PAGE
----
When I got home today, Becki showed me that the microwave was not working. The timer would count, but it would not heat anything. After a quick Google search, I found a video that suggested the problem could be one of the door sensors. The video went on to show how to test the sensors with a volt meter. I do not have volt meter, but I do have electromagnets. The kids and I made them a while ago and then used them as demos when I taught the first Science By Immersion class.
There were 3 switches in the microwave that I needed to test (although I only saw 2 at first). I did not have the “right” equipment to test the switches, but I basically just needed to see if electricity would flow through them when the button was down and stop when the button was up.
The first thing that I noticed when I took the panel of off the microwave was a tight coil of wires. Do you know what it is?
The copper colored wire in the middle of the picture is an electromagnet! This one is much stronger than the ones that we made. At that point I was kind of hoping that I could not fix the microwave, because I wanted to take out that great electromagnet.
I laid out all of the pieces that I needed to test the switches (minus the 3rd switch that I did not see).
I connected one of the electromagnet wires to a lead on the switch and the other one to the battery. Then I held the other lead on the switch to the battery and tested to see if it would pick up the paperclip. It did not. Broken switch? No, I just forgot to push the button. Now it works.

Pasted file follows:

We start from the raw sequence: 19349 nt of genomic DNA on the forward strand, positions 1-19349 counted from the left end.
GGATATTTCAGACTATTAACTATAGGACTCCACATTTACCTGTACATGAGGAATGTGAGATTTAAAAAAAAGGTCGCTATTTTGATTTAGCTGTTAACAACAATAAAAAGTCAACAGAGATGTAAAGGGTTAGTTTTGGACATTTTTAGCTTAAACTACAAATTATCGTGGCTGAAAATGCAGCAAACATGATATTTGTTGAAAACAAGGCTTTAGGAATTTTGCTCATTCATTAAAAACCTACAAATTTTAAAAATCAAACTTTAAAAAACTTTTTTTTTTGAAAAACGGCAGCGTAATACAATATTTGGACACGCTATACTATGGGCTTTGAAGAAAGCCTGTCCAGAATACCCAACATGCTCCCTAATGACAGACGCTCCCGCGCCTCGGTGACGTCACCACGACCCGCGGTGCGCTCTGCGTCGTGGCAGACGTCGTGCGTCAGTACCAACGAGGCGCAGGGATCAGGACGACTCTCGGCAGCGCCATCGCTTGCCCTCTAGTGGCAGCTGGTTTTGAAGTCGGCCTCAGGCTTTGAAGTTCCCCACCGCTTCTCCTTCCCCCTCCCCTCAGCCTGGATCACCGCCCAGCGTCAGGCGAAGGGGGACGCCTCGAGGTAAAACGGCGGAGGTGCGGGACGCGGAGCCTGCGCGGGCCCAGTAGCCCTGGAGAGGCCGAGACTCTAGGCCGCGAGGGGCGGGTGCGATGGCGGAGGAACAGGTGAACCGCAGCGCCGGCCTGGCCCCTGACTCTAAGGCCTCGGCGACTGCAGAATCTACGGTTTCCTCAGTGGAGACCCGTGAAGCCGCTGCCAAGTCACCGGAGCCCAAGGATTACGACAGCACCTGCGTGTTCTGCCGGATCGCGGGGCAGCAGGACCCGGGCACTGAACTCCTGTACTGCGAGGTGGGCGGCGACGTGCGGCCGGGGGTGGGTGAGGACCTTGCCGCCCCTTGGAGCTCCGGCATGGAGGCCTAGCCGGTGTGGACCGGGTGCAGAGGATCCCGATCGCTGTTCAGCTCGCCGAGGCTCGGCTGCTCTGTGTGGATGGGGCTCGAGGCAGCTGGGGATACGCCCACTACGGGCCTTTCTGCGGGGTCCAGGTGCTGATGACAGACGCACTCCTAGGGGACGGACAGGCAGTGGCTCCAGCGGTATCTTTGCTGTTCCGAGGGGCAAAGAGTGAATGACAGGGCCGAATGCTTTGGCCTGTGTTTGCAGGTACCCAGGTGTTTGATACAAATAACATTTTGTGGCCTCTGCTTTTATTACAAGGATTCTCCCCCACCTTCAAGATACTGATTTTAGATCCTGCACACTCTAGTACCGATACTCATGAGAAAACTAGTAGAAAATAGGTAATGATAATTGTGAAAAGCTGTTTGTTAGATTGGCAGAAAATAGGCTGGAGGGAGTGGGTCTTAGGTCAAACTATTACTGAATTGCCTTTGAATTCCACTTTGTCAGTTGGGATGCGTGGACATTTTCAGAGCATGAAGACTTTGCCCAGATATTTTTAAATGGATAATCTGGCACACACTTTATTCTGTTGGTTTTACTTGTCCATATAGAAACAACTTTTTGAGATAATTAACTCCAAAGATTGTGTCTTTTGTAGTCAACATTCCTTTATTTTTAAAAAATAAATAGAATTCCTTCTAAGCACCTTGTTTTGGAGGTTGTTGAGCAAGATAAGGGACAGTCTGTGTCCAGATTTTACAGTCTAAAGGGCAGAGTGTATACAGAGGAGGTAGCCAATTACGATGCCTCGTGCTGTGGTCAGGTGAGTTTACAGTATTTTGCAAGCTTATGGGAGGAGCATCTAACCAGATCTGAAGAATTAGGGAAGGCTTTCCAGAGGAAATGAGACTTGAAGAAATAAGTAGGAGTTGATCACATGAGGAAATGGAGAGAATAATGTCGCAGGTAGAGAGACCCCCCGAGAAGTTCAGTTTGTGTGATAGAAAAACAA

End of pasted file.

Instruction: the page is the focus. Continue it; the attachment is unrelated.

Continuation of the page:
So that switch was good. When I tested the next one, it picked up the paperclip before I pushed the button and dropped it when I did push it. Was it broken? Well I took them both apart to see what was happening.
As you can see, they are slightly different designs. One is supposed to close the circuit when the button is pushed and the other is designed to close the circuit when the button is not pushed in. So both switches were working correctly.
Here are some close ups so you can see how the switch works. (The curved piece is a spring that returns the button to its normal position.)
When I found the 3rd switch, I thought it might be the problem, because it looked a little melted.
I tested it and it did not work.
So I disassembled it and tried to fix it. The contact points inside the switch were covered with a thin black residue.
So I rubbed some sand paper on them to make them nice and shiny. I also bent the metal plate slightly to ensure that the contacts would reach each other.
Then I put everything back together, and the microwave is working again!
I showed the kids all of the steps as I did them. They were excited to see the electromagnet in the microwave, and thought it was fun that I was using the electromagnets that we made. Elijah is very interested in electricity, so he enjoyed seeing the inside of the switches.
Isaiah exclaimed, “I can’t believe it. You fixed the microwave with science!”
When something is broken, you might as well take it apart before you buy a new one. You might be able to fix it, and you might learn something.